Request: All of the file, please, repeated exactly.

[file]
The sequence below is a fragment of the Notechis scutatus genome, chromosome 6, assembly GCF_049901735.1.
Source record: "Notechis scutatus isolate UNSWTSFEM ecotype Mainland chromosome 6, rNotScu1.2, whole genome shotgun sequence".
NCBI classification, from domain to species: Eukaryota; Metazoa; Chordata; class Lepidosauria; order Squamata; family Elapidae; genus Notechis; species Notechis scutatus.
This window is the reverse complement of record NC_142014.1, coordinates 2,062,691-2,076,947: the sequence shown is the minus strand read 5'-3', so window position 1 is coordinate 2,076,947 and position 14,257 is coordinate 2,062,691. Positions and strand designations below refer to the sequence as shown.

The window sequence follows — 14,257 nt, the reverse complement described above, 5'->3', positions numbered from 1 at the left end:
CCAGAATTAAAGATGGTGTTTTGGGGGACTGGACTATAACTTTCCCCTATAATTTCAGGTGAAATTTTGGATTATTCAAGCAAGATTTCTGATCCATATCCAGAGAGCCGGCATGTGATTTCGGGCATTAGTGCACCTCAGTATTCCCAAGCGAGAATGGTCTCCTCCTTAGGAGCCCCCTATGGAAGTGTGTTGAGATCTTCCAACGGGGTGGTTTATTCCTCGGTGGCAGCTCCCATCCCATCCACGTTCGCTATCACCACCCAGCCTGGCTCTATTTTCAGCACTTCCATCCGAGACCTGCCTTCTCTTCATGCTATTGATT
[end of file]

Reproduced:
The sequence below is a fragment of the Notechis scutatus genome, chromosome 6, assembly GCF_049901735.1.
Source record: "Notechis scutatus isolate UNSWTSFEM ecotype Mainland chromosome 6, rNotScu1.2, whole genome shotgun sequence".
NCBI classification, from domain to species: Eukaryota; Metazoa; Chordata; class Lepidosauria; order Squamata; family Elapidae; genus Notechis; species Notechis scutatus.
This window is the reverse complement of record NC_142014.1, coordinates 2,062,691-2,076,947: the sequence shown is the minus strand read 5'-3', so window position 1 is coordinate 2,076,947 and position 14,257 is coordinate 2,062,691. Positions and strand designations below refer to the sequence as shown.

The window sequence follows — 14,257 nt, the reverse complement described above, 5'->3', positions numbered from 1 at the left end:
CCAGAATTAAAGATGGTGTTTTGGGGGACTGGACTATAACTTTCCCCTATAATTTCAGGTGAAATTTTGGATTATTCAAGCAAGATTTCTGATCCATATCCAGAGAGCCGGCATGTGATTTCGGGCATTAGTGCACCTCAGTATTCCCAAGCGAGAATGGTCTCCTCCTTAGGAGCCCCCTATGGAAGTGTGTTGAGATCTTCCAACGGGGTGGTTTATTCCTCGGTGGCAGCTCCCATCCCATCCACGTTCGCTATCACCACCCAGCCTGGCTCTATTTTCAGCACTTCCATCCGAGACCTGCCTTCTCTTCATGCTATTGATT